Laura Wilt is President of the St. George's Parents Group and sits on the Board of Trustees and the Executive Committee. She is mom to 2nd grade and Kindergarten students at St. George's, as well as a baby at home. She is the System Vice President and Chief Information Officer at Ochsner Health.
As a child, I loved school. I loved my friends, teachers, the library, the big playground, everything! I never noticed that I looked different from most of my classmates, nor did I ever feel like the school wasn’t “mine.” However, in second grade, I thought for a moment that I might not belong.
I vividly remember being on the playground when a couple of kids pulled the corners of their eyes and started saying “chin chong” to me. At first, I didn’t even understand what they were doing. I’d never seen anyone do this before. Slowly I realized that they were making fun of how I looked. And looking around, I realized that I was the only person with brown skin. And the only person with slanted eyes.
I grew up in a rural suburb of Kansas City. Adopted from South Korea by white parents, I was the only minority in virtually every room, whether classroom, restaurant or Sunday School room. I had a wonderful childhood with a loving family and great friends, many of whom I’m still close to today. Upon graduation I set out to “see the world,” making my way to New Orleans to attend Tulane University.
I had always loved school, and Tulane was no different. Fast forward to today, and I consider myself a life-long learner, lucky to participate in a variety of executive education programs. So when I first started looking for schools for my own children to attend, I was thrilled to find a school with small class sizes, focused on educating the whole child-- one that would help to instill a love of learning for my kids. St. George’s met all of these criteria and more. But I wasn’t necessarily prepared for how much my children, and St. George’s, would continue my own education.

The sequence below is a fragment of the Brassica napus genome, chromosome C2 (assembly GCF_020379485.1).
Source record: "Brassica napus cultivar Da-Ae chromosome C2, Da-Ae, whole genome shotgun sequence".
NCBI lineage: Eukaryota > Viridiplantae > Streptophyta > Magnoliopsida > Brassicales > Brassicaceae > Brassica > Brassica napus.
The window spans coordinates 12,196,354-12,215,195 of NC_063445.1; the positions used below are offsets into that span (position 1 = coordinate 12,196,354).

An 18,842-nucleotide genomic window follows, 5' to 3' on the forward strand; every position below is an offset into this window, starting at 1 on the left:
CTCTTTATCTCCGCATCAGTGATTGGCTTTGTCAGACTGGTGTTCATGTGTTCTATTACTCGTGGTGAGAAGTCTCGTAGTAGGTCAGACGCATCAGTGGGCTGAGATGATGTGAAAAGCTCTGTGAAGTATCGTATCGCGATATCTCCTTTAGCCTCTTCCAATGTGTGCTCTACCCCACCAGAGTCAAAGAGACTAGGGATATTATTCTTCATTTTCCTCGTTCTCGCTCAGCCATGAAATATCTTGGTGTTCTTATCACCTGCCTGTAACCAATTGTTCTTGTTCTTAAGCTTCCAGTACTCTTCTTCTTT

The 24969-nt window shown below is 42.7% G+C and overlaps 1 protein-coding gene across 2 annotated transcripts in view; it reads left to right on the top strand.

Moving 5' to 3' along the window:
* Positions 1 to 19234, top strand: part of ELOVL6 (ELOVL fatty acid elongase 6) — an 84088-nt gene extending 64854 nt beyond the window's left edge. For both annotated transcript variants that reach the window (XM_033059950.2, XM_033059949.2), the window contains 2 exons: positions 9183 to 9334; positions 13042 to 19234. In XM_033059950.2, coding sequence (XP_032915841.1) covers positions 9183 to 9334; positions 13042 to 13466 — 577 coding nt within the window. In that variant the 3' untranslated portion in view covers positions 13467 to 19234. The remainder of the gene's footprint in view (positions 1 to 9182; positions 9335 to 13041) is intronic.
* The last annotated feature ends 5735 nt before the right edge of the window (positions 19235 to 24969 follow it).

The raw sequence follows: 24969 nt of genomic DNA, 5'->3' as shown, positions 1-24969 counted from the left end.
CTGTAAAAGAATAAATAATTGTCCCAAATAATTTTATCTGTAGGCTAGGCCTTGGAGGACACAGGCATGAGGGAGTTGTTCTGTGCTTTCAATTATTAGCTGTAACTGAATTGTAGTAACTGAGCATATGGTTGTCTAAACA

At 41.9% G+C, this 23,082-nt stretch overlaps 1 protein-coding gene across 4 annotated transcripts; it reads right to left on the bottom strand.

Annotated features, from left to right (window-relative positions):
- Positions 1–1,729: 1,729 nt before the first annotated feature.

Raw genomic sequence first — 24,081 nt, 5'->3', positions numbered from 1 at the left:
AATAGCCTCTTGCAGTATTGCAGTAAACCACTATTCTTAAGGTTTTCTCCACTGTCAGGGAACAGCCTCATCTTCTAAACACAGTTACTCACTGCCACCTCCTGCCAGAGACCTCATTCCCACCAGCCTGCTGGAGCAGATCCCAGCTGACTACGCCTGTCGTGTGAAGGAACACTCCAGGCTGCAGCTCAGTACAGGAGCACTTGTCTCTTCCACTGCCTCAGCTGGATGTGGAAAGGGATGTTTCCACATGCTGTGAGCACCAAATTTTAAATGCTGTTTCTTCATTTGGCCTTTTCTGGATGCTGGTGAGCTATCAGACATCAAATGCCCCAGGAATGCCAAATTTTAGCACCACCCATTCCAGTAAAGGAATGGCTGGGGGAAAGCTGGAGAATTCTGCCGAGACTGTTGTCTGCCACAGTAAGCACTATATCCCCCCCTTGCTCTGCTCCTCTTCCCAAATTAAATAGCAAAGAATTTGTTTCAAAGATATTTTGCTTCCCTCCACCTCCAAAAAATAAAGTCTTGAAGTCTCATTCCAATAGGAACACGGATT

I have learned so much through the StG community over the years. Deep breathing techniques from our Early Childhood faculty, “Peace begins with me” (said slowly while lightly touching each finger to your thumb) from our counselors and naming your feelings from our Kindness Class curriculum have all been things that the kids have brought home and taught me. In turn, I have brought those practices with me to work and shared them with my teammates (“Peace begins with me” is a perennial favorite on my team!). And over the past several years, the StG focus on justice, equity, diversity and inclusion (JEDI), has also made its way home and into our daily conversations.
It hasn’t been easy to talk about race and racism with my 6 and 8 year old… or other grown ups, for that matter. But I know how important our collective JEDI education is, and I am so grateful for StG for helping me navigate it, both with my children and with our community as a whole. Parents and families are such a key part of the community and particularly to inclusion – feeling like you belong. I know that at St. George’s my children celebrate differences. And if something akin to my own second grade playground moment does come up, I’m confident our administration, our faculty and our community will appropriately address it and help us collectively improve.
The St. George’s Parents Group is creating a JEDI committee of parents committed to elevating our understanding and continuing our own life-long learning. We ask that you join us in this important work. You can volunteer for the JEDI committee, as well as many other Parents Group opportunities, by filling out this survey. We don’t have all the answers, but we will persevere and try to do a little better every day, and we welcome you to join us on our journey.
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